Report: Adidas investigating claims that olympics uniforms being made in 'sweatshops'
Allegations that Olympics uniforms are being manufactured in "sweatshop" conditions overseas are being investigated by Adidas, with London Games organizers saying they were taking the claims "extremely seriously."
The Independent newspaper alleged that Olympic merchandise that will be worn by British athletes and volunteers at the 2012 Games "is being manufactured for Adidas in sweatshop conditions in Indonesia."
Workers at nine Indonesian factories that have contracts to produce Olympic shoes and clothing for Adidas are allegedly working up to 65-hour weeks and earning as little as 34 pence ($1.00) an hour, the paper said.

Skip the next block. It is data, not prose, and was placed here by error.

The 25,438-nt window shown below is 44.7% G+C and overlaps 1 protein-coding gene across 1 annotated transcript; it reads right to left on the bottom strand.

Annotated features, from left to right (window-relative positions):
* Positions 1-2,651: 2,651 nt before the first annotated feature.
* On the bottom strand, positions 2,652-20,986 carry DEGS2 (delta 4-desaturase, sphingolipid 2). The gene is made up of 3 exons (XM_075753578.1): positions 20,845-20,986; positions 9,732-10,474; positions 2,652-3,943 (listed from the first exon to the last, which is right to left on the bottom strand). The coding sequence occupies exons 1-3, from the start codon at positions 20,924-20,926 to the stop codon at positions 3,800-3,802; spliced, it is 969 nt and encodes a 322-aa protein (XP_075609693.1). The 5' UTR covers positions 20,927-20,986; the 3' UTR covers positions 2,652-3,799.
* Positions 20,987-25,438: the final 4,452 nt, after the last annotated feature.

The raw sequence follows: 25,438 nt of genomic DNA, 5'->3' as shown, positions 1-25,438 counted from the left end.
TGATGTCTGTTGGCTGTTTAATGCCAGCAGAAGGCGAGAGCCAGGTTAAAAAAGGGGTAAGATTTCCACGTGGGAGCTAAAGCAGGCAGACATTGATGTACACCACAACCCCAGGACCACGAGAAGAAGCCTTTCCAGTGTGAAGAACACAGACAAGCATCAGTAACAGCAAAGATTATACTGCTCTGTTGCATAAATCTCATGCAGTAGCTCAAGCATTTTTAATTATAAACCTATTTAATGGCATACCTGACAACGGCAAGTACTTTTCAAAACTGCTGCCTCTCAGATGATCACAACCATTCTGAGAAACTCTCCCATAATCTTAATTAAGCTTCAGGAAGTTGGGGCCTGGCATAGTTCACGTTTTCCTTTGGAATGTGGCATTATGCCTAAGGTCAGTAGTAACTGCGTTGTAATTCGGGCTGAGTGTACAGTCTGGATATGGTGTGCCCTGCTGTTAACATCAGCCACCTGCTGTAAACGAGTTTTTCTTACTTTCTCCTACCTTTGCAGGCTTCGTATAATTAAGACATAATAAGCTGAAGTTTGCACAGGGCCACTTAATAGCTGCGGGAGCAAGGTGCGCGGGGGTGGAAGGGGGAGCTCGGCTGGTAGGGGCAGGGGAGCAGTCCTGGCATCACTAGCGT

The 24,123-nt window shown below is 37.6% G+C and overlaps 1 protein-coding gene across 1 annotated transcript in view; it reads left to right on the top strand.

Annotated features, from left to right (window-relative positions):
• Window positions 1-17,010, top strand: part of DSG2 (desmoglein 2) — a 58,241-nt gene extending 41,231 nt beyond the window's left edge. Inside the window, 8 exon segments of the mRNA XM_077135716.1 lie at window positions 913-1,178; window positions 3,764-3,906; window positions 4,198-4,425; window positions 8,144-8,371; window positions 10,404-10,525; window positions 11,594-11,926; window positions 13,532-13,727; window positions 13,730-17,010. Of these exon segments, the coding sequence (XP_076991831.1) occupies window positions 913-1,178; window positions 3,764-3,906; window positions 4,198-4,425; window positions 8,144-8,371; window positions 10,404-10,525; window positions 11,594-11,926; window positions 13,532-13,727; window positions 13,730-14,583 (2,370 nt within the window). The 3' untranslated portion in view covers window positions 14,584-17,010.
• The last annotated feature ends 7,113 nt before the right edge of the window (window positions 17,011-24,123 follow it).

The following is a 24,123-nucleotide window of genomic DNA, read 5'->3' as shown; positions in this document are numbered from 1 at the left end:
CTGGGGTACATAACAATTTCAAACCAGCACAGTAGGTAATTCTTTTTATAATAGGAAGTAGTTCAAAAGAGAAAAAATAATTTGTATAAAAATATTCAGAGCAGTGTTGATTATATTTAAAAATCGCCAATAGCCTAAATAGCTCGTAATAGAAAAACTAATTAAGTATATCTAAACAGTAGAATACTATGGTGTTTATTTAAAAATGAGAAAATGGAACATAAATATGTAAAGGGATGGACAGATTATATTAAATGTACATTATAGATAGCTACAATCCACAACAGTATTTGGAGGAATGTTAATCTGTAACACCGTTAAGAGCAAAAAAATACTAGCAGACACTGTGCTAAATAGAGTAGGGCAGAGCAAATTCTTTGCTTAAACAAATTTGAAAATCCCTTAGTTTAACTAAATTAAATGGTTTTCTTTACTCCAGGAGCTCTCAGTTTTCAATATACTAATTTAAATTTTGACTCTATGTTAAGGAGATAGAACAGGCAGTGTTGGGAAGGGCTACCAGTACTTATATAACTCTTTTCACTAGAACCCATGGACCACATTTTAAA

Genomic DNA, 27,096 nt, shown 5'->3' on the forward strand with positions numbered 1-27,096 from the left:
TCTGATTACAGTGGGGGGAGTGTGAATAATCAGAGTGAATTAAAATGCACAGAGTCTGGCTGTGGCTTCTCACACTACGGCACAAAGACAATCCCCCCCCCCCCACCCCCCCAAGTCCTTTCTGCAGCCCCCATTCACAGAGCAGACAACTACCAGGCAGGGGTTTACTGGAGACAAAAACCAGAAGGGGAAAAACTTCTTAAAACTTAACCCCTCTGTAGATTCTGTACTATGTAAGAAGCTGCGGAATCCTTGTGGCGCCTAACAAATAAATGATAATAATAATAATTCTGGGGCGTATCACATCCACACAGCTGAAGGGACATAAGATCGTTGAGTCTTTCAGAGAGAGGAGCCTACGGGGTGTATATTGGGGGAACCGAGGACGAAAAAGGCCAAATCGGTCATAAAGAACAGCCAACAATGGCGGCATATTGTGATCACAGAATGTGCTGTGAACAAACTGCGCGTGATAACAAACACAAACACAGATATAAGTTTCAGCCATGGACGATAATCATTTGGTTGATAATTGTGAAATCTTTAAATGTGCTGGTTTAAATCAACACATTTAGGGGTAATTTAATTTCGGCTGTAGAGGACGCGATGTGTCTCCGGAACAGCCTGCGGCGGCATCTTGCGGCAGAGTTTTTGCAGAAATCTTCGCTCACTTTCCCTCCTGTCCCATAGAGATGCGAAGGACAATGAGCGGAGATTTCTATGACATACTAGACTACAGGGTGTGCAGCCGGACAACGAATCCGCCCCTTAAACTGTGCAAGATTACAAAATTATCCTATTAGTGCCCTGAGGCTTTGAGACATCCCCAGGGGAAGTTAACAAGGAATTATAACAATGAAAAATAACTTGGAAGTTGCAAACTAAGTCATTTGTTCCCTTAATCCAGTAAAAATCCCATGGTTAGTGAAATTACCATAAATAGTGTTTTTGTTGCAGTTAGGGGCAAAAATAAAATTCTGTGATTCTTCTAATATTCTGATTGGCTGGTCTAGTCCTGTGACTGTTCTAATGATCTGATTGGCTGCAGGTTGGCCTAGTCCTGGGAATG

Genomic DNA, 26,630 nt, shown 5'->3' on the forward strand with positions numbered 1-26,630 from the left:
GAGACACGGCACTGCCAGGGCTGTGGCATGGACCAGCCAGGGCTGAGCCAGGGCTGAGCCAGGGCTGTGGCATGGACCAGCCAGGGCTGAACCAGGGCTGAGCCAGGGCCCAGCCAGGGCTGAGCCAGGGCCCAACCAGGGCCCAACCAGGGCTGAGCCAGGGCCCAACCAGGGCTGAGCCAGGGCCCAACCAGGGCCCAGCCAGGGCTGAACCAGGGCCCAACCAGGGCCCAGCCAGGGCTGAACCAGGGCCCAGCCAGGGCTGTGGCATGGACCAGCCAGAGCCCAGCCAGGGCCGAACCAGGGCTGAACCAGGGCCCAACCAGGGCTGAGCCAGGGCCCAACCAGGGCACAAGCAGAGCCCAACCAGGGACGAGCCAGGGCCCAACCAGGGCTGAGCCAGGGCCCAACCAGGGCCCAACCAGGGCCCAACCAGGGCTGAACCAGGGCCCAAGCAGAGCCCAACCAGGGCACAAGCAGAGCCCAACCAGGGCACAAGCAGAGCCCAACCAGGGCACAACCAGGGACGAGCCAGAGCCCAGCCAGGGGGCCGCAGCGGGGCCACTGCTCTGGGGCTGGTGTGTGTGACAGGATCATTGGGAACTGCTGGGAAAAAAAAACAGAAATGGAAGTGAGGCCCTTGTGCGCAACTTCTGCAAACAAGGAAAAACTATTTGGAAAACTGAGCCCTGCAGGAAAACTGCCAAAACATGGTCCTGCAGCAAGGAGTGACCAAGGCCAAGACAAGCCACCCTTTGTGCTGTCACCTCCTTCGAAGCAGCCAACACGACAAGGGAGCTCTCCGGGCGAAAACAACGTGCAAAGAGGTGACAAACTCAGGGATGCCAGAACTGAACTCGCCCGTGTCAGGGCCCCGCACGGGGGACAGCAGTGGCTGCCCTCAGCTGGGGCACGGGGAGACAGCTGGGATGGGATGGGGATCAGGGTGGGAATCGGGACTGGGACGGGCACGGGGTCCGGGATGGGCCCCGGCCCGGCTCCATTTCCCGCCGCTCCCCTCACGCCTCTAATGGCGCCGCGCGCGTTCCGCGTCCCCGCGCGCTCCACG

Of the claim that four suppliers in Indonesia pay below minimum wages, Adidas said only one supplier did so, adding that reports of excessive overtime were "an exception" and had to be voluntary, Sky News reported.
A spokeswoman for the London organizing committee said, "We place a high priority on environmental, social and ethical issues when securing goods and services and take these allegations extremely seriously.
"We have spoken to Adidas and they have assured us that they are investigating these allegations, the conclusions of which will be made public."
The Commission for a Sustainable London 2012, which oversees ethical practices relating to the Games, said it was "deeply concerned" about the report.
"The (organizers' priority) must be to investigate these issues and act accordingly to protect workers' rights and improve working conditions," chairman Shaun McCarthy said.